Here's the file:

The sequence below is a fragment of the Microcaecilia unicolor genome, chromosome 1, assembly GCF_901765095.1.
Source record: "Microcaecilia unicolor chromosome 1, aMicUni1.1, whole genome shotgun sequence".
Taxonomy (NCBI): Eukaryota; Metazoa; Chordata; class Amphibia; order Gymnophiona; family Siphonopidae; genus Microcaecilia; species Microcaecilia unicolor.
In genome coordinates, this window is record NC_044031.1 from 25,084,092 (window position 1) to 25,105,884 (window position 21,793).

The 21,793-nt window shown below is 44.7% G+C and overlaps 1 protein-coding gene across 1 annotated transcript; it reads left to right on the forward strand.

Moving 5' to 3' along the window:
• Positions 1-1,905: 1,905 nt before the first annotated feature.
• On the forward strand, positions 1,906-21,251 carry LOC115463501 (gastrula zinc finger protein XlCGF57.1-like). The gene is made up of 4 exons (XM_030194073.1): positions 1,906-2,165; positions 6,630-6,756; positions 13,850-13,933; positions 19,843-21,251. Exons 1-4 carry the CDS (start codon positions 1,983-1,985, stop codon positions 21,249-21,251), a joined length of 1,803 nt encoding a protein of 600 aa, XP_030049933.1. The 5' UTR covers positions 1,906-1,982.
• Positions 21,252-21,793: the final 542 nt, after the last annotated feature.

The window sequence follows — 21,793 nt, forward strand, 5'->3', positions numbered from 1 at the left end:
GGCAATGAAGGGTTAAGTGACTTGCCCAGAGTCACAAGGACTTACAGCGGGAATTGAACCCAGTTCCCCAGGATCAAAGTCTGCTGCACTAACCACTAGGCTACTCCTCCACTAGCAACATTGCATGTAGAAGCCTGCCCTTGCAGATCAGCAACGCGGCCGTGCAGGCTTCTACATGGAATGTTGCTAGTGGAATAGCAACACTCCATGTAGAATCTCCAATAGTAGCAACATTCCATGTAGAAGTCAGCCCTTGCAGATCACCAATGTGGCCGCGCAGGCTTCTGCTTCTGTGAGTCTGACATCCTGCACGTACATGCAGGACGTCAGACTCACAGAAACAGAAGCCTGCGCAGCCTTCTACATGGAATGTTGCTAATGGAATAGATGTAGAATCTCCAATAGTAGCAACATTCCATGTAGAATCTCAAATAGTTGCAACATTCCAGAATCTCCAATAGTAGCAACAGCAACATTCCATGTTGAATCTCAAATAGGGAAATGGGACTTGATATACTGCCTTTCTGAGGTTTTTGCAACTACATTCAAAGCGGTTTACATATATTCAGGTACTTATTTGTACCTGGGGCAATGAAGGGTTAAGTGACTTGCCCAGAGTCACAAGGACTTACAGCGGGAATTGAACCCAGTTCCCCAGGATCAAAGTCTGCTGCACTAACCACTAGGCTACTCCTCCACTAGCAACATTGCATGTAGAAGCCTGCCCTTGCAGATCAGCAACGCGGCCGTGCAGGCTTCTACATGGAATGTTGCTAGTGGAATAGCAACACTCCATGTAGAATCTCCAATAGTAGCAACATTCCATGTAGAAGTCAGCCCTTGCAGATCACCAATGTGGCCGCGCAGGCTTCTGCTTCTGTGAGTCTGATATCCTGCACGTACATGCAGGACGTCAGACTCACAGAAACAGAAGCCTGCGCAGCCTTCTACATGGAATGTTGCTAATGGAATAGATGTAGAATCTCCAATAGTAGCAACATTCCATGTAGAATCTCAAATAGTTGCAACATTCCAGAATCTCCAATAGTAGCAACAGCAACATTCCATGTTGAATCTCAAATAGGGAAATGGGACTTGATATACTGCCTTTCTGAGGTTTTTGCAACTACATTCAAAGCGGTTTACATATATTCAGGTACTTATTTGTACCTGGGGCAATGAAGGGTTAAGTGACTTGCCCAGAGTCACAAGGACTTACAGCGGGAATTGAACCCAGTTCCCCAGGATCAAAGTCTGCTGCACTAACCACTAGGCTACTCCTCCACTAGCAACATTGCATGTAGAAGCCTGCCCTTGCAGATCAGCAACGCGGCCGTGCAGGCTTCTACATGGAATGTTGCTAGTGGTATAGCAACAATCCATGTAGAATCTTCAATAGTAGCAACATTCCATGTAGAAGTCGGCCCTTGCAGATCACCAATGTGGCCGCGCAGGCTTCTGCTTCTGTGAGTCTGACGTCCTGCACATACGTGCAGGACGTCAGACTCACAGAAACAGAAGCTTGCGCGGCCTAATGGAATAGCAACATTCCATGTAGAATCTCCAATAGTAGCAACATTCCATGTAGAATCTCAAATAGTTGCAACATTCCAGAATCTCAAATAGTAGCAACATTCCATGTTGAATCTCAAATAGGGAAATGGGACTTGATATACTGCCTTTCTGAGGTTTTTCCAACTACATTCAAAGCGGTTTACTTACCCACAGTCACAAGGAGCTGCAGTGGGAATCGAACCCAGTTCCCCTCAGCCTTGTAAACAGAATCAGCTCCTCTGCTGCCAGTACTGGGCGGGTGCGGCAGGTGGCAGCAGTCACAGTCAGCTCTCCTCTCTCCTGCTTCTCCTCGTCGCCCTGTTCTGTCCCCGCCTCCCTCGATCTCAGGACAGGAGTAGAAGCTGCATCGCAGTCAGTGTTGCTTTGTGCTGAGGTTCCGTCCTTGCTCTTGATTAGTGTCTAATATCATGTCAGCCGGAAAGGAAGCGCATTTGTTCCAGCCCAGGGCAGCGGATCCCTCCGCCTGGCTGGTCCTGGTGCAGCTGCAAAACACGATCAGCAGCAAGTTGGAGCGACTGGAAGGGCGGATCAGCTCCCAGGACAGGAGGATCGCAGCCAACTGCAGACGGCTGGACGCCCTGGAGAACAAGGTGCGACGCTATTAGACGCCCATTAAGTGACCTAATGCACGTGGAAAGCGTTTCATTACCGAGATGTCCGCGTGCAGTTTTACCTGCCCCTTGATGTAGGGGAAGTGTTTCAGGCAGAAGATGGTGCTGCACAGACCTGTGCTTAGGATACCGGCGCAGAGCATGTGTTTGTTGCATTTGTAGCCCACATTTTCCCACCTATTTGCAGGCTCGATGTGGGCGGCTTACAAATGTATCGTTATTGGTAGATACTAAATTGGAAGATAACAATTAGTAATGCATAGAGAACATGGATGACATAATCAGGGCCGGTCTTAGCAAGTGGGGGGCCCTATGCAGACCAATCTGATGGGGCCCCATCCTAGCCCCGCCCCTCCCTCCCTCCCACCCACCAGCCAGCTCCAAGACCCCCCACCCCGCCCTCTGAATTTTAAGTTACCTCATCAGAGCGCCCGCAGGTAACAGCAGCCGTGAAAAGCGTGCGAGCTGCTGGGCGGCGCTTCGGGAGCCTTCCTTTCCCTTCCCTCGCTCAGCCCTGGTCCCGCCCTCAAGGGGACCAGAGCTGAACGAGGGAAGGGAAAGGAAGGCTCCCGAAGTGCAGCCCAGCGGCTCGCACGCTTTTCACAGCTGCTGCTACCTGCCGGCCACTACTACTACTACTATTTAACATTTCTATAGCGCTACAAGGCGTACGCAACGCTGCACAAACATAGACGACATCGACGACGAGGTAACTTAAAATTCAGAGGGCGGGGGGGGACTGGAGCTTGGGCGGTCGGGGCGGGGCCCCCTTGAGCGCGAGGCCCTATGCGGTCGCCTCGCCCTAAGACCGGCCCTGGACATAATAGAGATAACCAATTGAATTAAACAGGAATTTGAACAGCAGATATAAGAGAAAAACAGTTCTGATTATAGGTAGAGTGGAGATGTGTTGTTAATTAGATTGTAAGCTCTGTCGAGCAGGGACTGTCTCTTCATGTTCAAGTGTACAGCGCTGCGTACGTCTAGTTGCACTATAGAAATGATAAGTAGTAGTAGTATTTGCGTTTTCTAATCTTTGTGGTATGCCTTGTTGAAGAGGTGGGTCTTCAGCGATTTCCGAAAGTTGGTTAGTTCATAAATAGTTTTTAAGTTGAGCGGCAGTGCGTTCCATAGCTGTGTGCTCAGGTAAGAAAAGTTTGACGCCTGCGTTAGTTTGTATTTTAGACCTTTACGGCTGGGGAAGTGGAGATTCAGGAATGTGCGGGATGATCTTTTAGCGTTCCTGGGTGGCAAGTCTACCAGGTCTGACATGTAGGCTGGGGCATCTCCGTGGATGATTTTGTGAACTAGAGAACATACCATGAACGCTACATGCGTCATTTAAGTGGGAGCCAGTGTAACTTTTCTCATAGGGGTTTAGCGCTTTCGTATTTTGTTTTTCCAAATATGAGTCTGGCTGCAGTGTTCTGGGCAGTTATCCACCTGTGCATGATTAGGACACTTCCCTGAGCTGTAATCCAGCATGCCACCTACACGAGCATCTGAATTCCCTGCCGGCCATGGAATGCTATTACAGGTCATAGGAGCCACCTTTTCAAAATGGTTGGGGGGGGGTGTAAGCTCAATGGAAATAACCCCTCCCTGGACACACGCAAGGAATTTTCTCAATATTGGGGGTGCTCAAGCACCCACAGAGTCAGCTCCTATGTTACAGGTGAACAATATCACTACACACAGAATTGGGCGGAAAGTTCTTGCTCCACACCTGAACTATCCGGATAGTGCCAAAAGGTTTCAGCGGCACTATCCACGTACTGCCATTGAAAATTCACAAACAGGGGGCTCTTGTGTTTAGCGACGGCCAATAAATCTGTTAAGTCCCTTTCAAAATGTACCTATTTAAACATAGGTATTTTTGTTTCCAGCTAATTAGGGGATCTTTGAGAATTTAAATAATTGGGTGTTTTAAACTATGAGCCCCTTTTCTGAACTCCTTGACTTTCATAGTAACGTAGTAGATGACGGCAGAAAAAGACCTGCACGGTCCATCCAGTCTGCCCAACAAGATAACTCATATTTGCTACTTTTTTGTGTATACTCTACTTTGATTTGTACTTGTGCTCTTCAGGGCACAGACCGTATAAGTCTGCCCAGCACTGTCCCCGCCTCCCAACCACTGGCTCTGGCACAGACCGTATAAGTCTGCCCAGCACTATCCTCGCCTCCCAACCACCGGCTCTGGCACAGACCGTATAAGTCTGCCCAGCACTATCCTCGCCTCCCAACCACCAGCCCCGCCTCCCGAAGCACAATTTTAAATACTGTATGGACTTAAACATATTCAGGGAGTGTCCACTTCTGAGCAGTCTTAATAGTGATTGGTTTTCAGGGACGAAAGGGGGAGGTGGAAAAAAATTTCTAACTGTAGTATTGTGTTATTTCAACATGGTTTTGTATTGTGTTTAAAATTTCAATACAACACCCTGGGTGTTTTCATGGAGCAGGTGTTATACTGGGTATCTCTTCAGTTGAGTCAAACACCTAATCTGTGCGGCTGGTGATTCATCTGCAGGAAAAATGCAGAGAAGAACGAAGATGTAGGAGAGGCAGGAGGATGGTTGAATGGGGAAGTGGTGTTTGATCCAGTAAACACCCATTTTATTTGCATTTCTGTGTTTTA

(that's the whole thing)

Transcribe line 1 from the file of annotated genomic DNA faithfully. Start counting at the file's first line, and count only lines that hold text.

The sequence below is a fragment of the Microcaecilia unicolor genome, chromosome 1, assembly GCF_901765095.1.